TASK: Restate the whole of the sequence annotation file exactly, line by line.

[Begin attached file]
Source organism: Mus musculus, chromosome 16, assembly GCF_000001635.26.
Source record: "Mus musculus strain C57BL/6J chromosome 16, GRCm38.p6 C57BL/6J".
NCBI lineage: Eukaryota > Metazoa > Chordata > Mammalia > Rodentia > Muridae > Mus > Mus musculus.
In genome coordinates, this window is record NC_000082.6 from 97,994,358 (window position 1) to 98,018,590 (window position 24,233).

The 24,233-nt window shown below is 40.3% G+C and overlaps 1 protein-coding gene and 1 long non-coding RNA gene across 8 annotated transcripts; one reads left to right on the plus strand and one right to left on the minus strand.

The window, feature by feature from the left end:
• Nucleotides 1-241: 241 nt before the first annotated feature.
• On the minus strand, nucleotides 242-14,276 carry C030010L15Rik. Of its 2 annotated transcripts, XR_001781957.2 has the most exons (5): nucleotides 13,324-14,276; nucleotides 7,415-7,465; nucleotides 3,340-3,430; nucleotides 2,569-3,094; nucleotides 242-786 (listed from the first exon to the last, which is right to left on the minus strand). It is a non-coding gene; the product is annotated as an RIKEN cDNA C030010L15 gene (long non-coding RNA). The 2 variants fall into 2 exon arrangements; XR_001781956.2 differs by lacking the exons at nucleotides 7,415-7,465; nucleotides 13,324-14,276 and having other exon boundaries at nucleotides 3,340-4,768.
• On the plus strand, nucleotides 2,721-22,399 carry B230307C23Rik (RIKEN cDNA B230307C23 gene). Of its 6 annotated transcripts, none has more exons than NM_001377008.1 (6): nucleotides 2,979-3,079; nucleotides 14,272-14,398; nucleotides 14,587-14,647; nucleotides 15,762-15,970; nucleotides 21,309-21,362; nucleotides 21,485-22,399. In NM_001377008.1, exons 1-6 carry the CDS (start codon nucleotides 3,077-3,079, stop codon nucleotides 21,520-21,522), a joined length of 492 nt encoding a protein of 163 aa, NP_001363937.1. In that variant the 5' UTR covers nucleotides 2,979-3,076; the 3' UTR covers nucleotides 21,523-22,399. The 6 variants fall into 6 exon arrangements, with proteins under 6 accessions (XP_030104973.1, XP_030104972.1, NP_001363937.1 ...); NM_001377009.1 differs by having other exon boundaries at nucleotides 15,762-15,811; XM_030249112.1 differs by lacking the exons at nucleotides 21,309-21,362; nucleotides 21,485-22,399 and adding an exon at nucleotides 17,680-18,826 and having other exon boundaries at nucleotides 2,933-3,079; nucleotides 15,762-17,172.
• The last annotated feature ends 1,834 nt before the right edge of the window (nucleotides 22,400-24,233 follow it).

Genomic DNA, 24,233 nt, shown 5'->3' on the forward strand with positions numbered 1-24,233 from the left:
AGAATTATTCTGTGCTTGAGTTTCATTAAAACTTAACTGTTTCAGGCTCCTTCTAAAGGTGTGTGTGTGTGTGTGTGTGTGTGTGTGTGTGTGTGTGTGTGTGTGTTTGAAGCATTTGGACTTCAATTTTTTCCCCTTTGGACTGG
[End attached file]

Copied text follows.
Source organism: Mus musculus, chromosome 16, assembly GCF_000001635.26.
Source record: "Mus musculus strain C57BL/6J chromosome 16, GRCm38.p6 C57BL/6J".
NCBI lineage: Eukaryota > Metazoa > Chordata > Mammalia > Rodentia > Muridae > Mus > Mus musculus.
In genome coordinates, this window is record NC_000082.6 from 97,994,358 (window position 1) to 98,018,590 (window position 24,233).

The 24,233-nt window shown below is 40.3% G+C and overlaps 1 protein-coding gene and 1 long non-coding RNA gene across 8 annotated transcripts; one reads left to right on the plus strand and one right to left on the minus strand.

The window, feature by feature from the left end:
• Nucleotides 1-241: 241 nt before the first annotated feature.
• On the minus strand, nucleotides 242-14,276 carry C030010L15Rik. Of its 2 annotated transcripts, XR_001781957.2 has the most exons (5): nucleotides 13,324-14,276; nucleotides 7,415-7,465; nucleotides 3,340-3,430; nucleotides 2,569-3,094; nucleotides 242-786 (listed from the first exon to the last, which is right to left on the minus strand). It is a non-coding gene; the product is annotated as an RIKEN cDNA C030010L15 gene (long non-coding RNA). The 2 variants fall into 2 exon arrangements; XR_001781956.2 differs by lacking the exons at nucleotides 7,415-7,465; nucleotides 13,324-14,276 and having other exon boundaries at nucleotides 3,340-4,768.
• On the plus strand, nucleotides 2,721-22,399 carry B230307C23Rik (RIKEN cDNA B230307C23 gene). Of its 6 annotated transcripts, none has more exons than NM_001377008.1 (6): nucleotides 2,979-3,079; nucleotides 14,272-14,398; nucleotides 14,587-14,647; nucleotides 15,762-15,970; nucleotides 21,309-21,362; nucleotides 21,485-22,399. In NM_001377008.1, exons 1-6 carry the CDS (start codon nucleotides 3,077-3,079, stop codon nucleotides 21,520-21,522), a joined length of 492 nt encoding a protein of 163 aa, NP_001363937.1. In that variant the 5' UTR covers nucleotides 2,979-3,076; the 3' UTR covers nucleotides 21,523-22,399. The 6 variants fall into 6 exon arrangements, with proteins under 6 accessions (XP_030104973.1, XP_030104972.1, NP_001363937.1 ...); NM_001377009.1 differs by having other exon boundaries at nucleotides 15,762-15,811; XM_030249112.1 differs by lacking the exons at nucleotides 21,309-21,362; nucleotides 21,485-22,399 and adding an exon at nucleotides 17,680-18,826 and having other exon boundaries at nucleotides 2,933-3,079; nucleotides 15,762-17,172.
• The last annotated feature ends 1,834 nt before the right edge of the window (nucleotides 22,400-24,233 follow it).

Genomic DNA, 24,233 nt, shown 5'->3' on the forward strand with positions numbered 1-24,233 from the left:
AGAATTATTCTGTGCTTGAGTTTCATTAAAACTTAACTGTTTCAGGCTCCTTCTAAAGGTGTGTGTGTGTGTGTGTGTGTGTGTGTGTGTGTGTGTGTGTGTGTGTTTGAAGCATTTGGACTTCAATTTTTTCCCCTTTGGACTGG